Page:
A Black-led coalition of nonprofit leaders called out elected officials Monday morning for failing to take “tangible” action to address systemic inequalities and racial injustice.
At a press conference in front of Memphis City Hall, the heads of local nonprofits reiterated the demands in an open letter that the coalition sent to elected officials earlier this month.
The letter urged officials to take steps to address police brutality, over-policing, poverty wages, education, and systemic racism.An_Open_Letter_-_Memphis_Nonprofits_Demand_Action.pdf
“While a few have responded with language of good intentions, no one has hit the mark,” said Sarah Lockridge-Steckel, CEO of The Collective Blueprint. “Many haven’t responded to the demands at all.”
Lockridge-Steckel said the coalition is still awaiting a detailed response from the Memphis City Council, the Shelby County Commission, Shelby County Mayor Lee Harris, Memphis Police Department (MPD) Director Michael Rallings, Sheriff Floyd Bonner, and District Attorney Amy Weirich.
Lockridge-Steckel said the group’s demands fall into three key areas. The first relates to over-policing, police brutality, and police accountability.
“Policies are a small piece of this work, especially when we have Memphis police officers on camera violating their own policies,” Lockridge-Steckel said of officials’ recent commitment to following “8 Can’t Wait” policies.
Lockridge-Steckel also said that the promised investment in the Civilian Law Enforcement Review Board (CLERB) “likely amounts to less than $100,000,” noting that Nashville invests $1.5 million a year into its civilian review board.
“We appreciate the city adding CLERB subpoena powers to its legislative agenda for next year, but in the meantime we demand that Mayor Strickland and MPD director Michael Rallings provide access to the records requested by CLERB so that CLERB can serve its purpose,” Lockridge-Steckel said. “The public must have transparency.”
The group is also urging the city council and MPD to develop a process to share data on violations within the police department and the actions taken as a response.
“Most immediately, we demand the officers that use excessive force at recent protests are held accountable,” Lockridge-Steckel said. “Lastly, a great concern was the non-committal response by Director Rallings about dropping the charges of protesters. We renew our call that all charges be dropped against people who are exercising their First Amendment right to a peaceful protest.”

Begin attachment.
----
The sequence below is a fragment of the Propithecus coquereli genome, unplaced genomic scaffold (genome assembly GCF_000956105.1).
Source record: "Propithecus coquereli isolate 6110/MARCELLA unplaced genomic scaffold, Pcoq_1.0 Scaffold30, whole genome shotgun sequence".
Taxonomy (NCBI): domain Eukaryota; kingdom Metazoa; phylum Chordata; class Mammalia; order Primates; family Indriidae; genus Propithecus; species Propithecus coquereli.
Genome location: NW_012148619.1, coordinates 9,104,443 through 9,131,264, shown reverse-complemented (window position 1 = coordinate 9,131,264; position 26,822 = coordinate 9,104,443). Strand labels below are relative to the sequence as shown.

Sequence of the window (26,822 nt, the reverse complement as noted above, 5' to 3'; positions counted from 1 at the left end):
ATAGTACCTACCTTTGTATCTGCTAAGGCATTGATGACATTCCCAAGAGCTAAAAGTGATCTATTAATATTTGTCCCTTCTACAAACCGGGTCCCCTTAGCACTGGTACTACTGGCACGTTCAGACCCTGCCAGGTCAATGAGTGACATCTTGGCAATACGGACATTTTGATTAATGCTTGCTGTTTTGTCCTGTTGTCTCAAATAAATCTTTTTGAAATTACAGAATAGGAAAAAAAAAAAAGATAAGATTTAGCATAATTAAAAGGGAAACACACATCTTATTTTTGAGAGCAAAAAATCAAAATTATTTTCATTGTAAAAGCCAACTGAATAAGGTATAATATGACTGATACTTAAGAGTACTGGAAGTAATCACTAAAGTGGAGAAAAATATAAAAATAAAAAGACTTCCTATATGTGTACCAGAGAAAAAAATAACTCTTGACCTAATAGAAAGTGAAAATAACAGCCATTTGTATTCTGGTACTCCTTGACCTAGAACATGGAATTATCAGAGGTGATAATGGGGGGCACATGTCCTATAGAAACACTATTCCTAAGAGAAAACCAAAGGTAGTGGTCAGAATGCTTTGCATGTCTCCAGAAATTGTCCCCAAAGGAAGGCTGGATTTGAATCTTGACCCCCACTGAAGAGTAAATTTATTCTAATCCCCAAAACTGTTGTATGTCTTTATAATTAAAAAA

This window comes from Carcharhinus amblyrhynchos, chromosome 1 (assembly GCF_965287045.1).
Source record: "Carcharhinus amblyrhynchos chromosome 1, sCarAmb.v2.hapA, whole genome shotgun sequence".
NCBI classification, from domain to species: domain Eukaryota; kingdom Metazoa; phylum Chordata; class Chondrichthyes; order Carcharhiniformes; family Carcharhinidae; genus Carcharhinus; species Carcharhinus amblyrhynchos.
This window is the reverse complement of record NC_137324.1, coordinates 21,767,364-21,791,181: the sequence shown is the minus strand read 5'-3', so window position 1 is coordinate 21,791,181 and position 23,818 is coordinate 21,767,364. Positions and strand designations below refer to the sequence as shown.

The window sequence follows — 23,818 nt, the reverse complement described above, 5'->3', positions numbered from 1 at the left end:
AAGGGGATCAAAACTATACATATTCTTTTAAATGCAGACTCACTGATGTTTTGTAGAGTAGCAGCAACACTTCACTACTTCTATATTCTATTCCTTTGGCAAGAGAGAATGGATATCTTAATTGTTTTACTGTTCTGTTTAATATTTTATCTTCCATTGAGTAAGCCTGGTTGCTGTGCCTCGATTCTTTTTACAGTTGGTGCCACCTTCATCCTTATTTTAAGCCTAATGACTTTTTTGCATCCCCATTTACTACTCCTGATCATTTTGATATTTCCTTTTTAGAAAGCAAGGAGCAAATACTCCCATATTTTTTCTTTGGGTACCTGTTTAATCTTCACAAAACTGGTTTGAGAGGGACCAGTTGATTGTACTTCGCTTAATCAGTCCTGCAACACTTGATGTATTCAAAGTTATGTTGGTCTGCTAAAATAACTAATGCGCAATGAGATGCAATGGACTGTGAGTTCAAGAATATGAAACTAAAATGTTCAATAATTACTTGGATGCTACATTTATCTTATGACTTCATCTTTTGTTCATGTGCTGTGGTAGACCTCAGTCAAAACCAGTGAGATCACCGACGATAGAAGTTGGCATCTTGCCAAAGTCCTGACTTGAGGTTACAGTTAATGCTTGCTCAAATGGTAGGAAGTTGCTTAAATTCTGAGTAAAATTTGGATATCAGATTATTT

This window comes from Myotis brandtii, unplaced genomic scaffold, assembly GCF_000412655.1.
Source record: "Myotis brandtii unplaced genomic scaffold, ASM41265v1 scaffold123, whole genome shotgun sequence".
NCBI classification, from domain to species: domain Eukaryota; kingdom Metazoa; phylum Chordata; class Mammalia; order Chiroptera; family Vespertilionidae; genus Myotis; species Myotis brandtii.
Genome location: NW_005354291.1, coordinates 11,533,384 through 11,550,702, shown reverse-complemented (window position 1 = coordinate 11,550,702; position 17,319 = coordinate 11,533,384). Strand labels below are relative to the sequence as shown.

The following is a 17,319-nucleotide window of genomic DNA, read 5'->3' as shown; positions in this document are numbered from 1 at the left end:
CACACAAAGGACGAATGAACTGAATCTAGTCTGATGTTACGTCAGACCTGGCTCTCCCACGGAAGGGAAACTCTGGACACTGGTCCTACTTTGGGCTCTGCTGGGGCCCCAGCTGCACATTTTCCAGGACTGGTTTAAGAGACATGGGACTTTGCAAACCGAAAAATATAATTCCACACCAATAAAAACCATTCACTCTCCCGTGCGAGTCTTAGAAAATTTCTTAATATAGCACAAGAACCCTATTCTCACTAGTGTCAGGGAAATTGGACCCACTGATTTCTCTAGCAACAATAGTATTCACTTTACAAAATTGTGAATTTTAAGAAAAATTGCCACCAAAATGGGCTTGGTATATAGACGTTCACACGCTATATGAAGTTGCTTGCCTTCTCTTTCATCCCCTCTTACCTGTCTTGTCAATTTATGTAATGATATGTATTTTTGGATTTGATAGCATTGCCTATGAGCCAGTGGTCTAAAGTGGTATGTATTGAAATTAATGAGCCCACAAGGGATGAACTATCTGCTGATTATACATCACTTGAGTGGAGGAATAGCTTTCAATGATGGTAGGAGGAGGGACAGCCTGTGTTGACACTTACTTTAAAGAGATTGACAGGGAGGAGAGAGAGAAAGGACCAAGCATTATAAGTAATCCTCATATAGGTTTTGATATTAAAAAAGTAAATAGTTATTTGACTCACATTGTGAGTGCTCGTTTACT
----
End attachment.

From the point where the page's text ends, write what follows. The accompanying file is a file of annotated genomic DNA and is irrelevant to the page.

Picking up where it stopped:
The second area of demands relate to economic justice and creating a city “where everyone can thrive,” Lockridge-Steckel said. “We can’t say we care about poverty, that 50 percent of our children live in poverty in our city today, and not be willing to address the wages and jobs our people have.”
The coalition is asking that the Greater Memphis Chamber track data on how much corporations are paying and “how they are treating their employees.”
Additionally, the group is urging the Chamber, along with the city and county, to issue a living wage pledge, asking corporations to pay living wages and ensure temporary employees have benefits and health insurance.
Finally, the group demands a reprioritization of the city’s and county’s budget: “We ask the city and county to renew its investments in education, from tech education to arts education.”
Additionally, the group is calling for an end to “predatory practices,” such as “exuberant court costs.”
“All we have heard is silence,” Lockridge-Steckel said. “We demand that we move toward participatory budgeting processes.”
Lockridge-Steckel notes that the city’s police budget “continues to grow.” MPD recently received a $9.8 million grant from the Department of Justice that Lockridge-Steckel said should go toward crisis intervention and community health solutions.
“We need solutions that speak to the needs of our communities,” she said.
Natalie McKinney, executive director of Whole Child Strategies, said it is the responsibility “as nonprofit leaders, to hold our city and county officials accountable for protecting and serving its people.”
“We must make them commit to acting in favor of equity, in favor of justice, and in favor of transparency to everyone they hope to represent,” she said “We want them to act responsibly, to rely on accurate and transparent data and proven practices, but to also move swiftly and deliberately toward a new agenda for Memphis.”
McKinney said the group will continue to apply pressure to elected officials to “drive this work forward.” The coalition will do that by creating task forces to address economic equity, criminal justice reform, and budget accountability.
“This is just the beginning,” McKinney said. “We ask for allies to stand with us in this movement. And as allies, we are asking you to recruit and to lift up an authentic voice of your Black and brown community members. Too often lawmakers and policymakers drive forward with ideas targeting these communities without ever hearing any real input from the people that would have the lived experience.”
Finally, McKinney asked that the public reach out to elected officials and urge a response to the coalition’s demands.
“We cannot let more lives be lost to violence, to poverty, and to systemic racism,” McKinney said. “It is our hope that in four years rather than lamenting the same challenges, we are celebrating the results of these changes.”